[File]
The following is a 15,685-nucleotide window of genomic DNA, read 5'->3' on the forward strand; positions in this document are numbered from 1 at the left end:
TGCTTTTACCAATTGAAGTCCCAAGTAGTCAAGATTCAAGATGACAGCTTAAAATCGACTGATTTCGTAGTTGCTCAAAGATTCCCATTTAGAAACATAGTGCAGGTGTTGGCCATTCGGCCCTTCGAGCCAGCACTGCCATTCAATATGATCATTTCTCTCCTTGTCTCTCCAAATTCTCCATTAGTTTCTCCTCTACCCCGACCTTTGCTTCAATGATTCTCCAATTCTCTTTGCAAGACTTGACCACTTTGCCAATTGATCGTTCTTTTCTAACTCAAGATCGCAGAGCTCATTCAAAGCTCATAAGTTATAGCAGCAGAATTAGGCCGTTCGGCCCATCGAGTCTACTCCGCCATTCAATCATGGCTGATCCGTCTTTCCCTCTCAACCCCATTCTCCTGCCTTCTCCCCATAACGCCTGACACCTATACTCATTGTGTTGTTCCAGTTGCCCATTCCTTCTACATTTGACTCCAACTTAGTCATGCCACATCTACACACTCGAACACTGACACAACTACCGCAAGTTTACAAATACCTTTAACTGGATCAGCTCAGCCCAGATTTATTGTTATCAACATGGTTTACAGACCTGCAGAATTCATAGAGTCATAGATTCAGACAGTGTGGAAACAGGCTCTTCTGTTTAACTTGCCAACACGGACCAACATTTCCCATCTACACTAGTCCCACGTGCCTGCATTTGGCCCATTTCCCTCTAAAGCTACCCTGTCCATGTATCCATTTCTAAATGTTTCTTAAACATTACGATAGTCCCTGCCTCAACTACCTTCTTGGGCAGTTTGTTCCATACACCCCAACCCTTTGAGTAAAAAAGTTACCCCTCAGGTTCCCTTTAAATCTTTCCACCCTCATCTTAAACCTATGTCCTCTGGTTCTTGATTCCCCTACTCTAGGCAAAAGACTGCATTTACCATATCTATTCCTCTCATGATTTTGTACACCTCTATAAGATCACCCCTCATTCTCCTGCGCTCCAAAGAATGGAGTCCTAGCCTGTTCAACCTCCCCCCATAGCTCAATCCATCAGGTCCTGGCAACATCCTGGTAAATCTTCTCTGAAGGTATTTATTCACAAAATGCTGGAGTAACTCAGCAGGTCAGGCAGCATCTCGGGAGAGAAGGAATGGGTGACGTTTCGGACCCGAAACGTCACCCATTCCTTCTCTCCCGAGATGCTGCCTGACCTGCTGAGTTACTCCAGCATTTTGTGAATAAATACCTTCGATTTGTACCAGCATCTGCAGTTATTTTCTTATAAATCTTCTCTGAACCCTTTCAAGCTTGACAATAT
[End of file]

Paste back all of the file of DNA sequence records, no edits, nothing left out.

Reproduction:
The following is a 15,685-nucleotide window of genomic DNA, read 5'->3' on the forward strand; positions in this document are numbered from 1 at the left end:
TGCTTTTACCAATTGAAGTCCCAAGTAGTCAAGATTCAAGATGACAGCTTAAAATCGACTGATTTCGTAGTTGCTCAAAGATTCCCATTTAGAAACATAGTGCAGGTGTTGGCCATTCGGCCCTTCGAGCCAGCACTGCCATTCAATATGATCATTTCTCTCCTTGTCTCTCCAAATTCTCCATTAGTTTCTCCTCTACCCCGACCTTTGCTTCAATGATTCTCCAATTCTCTTTGCAAGACTTGACCACTTTGCCAATTGATCGTTCTTTTCTAACTCAAGATCGCAGAGCTCATTCAAAGCTCATAAGTTATAGCAGCAGAATTAGGCCGTTCGGCCCATCGAGTCTACTCCGCCATTCAATCATGGCTGATCCGTCTTTCCCTCTCAACCCCATTCTCCTGCCTTCTCCCCATAACGCCTGACACCTATACTCATTGTGTTGTTCCAGTTGCCCATTCCTTCTACATTTGACTCCAACTTAGTCATGCCACATCTACACACTCGAACACTGACACAACTACCGCAAGTTTACAAATACCTTTAACTGGATCAGCTCAGCCCAGATTTATTGTTATCAACATGGTTTACAGACCTGCAGAATTCATAGAGTCATAGATTCAGACAGTGTGGAAACAGGCTCTTCTGTTTAACTTGCCAACACGGACCAACATTTCCCATCTACACTAGTCCCACGTGCCTGCATTTGGCCCATTTCCCTCTAAAGCTACCCTGTCCATGTATCCATTTCTAAATGTTTCTTAAACATTACGATAGTCCCTGCCTCAACTACCTTCTTGGGCAGTTTGTTCCATACACCCCAACCCTTTGAGTAAAAAAGTTACCCCTCAGGTTCCCTTTAAATCTTTCCACCCTCATCTTAAACCTATGTCCTCTGGTTCTTGATTCCCCTACTCTAGGCAAAAGACTGCATTTACCATATCTATTCCTCTCATGATTTTGTACACCTCTATAAGATCACCCCTCATTCTCCTGCGCTCCAAAGAATGGAGTCCTAGCCTGTTCAACCTCCCCCCATAGCTCAATCCATCAGGTCCTGGCAACATCCTGGTAAATCTTCTCTGAAGGTATTTATTCACAAAATGCTGGAGTAACTCAGCAGGTCAGGCAGCATCTCGGGAGAGAAGGAATGGGTGACGTTTCGGACCCGAAACGTCACCCATTCCTTCTCTCCCGAGATGCTGCCTGACCTGCTGAGTTACTCCAGCATTTTGTGAATAAATACCTTCGATTTGTACCAGCATCTGCAGTTATTTTCTTATAAATCTTCTCTGAACCCTTTCAAGCTTGACAATAT